You walk out onto the stage. Your mouth goes dry, your heart starts beating hard and fast. Your knees shake. Your concentration fails and you become damp with sweat.
Does this sound familiar? Performance anxiety is self-fulfilling and self-perpetuating. Some say that nerves are essential to a good performance, but the physical effects of the nervousness can be detrimental to good playing. What should be an enjoyable shared experience for player and audience turns into an ordeal.
I don't have any qualifications in psychology, but I have experienced the symptoms above. And I have beaten it. I can now stand in front of several hundred people and put on a performance I'm proud of.
My 'road to Damascus' moment was realising that my solution didn't lie in building confidence, but reducing self-consciousness. The two are often confused but they are different things. self-consciousness means giving too much attention to what others are thinking of you. You're worried about their disapproval. This preoccupation is a distraction and causes the palpitations and other physical effects.
"Get over it and move on. It ain't all about you."
Simple affirmations like "What's the worst that can happen?" and "I really don't care what anyone thinks about me" will immediately change the way you carry yourself.
Of course you do have to care what people think. Someone who genuinely doesn't care is a psychopath and I'm not recommending that. We wouldn't bother to perform at all if the shared experience meant nothing.
However, suffering from performance anxiety is a sign that we are over-concerned with what others think. Therefore, to reduce the anxiety, we have to let go of that preoccupation. It's liberating to pretend to yourself for a little while that you don't care.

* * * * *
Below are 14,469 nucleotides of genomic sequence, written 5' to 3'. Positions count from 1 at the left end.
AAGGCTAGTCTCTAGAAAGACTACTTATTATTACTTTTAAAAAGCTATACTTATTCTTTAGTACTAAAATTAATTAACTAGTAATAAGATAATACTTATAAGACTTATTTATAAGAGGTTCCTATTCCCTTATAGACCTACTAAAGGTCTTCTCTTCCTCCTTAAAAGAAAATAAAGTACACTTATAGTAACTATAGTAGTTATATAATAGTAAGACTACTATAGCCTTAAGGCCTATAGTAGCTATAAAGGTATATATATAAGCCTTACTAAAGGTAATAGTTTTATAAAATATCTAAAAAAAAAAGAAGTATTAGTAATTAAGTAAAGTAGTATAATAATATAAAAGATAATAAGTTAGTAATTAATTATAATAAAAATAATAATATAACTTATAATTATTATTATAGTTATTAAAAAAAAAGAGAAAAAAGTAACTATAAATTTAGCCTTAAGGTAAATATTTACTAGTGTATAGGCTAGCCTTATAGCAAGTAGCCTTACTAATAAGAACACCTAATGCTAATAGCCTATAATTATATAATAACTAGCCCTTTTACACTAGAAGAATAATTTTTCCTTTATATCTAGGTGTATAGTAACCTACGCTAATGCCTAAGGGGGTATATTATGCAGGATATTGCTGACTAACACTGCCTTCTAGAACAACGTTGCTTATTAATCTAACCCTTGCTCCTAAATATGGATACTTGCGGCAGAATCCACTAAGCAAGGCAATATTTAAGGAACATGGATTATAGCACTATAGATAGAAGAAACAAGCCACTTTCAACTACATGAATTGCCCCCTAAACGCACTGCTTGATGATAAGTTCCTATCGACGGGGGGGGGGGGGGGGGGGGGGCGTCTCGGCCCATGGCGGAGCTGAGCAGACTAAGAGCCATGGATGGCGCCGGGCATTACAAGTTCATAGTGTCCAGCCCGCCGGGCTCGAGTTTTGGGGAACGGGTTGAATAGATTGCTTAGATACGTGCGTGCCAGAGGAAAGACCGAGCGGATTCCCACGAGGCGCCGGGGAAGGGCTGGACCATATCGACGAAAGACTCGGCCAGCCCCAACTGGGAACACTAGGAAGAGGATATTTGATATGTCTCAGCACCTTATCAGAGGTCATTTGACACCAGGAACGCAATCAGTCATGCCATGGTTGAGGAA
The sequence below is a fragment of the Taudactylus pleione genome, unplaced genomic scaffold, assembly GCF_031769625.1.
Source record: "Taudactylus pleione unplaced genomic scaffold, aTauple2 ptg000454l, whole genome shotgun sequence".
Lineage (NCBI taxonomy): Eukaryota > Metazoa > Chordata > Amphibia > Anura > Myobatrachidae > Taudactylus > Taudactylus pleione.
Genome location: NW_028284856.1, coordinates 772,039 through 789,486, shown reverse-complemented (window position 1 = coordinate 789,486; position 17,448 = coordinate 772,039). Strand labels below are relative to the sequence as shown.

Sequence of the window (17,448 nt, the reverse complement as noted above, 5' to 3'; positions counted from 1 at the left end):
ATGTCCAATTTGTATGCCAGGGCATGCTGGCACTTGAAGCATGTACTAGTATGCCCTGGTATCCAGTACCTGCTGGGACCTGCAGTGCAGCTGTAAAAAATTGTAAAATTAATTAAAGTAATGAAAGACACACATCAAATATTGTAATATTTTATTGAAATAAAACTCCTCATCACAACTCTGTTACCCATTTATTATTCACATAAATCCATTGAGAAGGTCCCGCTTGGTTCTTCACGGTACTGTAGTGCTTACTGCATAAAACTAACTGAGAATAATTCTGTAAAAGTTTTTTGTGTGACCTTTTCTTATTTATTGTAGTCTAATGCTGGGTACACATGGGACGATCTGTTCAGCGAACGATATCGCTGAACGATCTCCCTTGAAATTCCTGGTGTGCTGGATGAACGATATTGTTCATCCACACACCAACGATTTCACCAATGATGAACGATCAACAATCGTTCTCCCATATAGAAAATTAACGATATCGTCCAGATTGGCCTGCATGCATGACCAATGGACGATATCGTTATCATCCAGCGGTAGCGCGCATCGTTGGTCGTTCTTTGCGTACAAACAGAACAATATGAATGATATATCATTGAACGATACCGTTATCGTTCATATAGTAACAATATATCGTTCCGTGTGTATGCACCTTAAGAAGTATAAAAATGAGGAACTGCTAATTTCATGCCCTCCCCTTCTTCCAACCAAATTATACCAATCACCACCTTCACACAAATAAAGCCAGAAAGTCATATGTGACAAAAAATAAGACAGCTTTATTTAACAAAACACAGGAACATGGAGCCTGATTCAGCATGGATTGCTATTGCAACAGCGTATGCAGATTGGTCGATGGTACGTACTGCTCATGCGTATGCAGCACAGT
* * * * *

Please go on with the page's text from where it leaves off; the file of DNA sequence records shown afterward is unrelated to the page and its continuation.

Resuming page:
There are many techniques in books and online which may help you develop confidence or overcome anxiety, physical and mental. Not all will work for you, but try as many as you can and see what does work.
The Alexander technique is a real life-changer. There are people who are trained in teaching it to you but much can be gained from books and the web.
Develop the ability to consciously raise your soft palate. When I'm very relaxed my airway is open and I can play. When I'm tense, I find that my soft palate constricts the air and reduces the ability to play, particularly high notes.
I also find that my neck muscles tense. Relaxing my shoulders and keeping my head up and straight produces much better playing. This all ties in with the Alexander technique principles of overcoming subconscious reactions that you have developed.
Many of the techniques suggested in books and articles work because they distract you or keep your mind busier. One of my favourites is from Howard Snell's book, 'The Trumpet, it's Practice and Performance':
Let your field of vision go peripheral. Become aware of everything in your field of vision rather than focusing on a central point.
A preparation routine will act as a distraction actvity as well as preparing you to play. Write out a full pre-warm-up preparation routine, and then write and memorise a mini version to use every time you raise your instrument to play. This will also help to prevent the panic that may pop up just before you begin something important.
You already have a link in your mind between performance (or thinking about performance) with nervous feelings and those physical symptoms. These can diminish the more you perform, but it's possible to reduce this association using visualisation and self-hypnosis techniques. For example, get yourself into a very relaxed state, and then visualise or talk about your performance. If the nervous feelings immediately appear, shut out the performance image and return to the relaxed state. If you want to find out more about this technique it is called systematic desensitisation
Article copyright Shiela Dixon 2009
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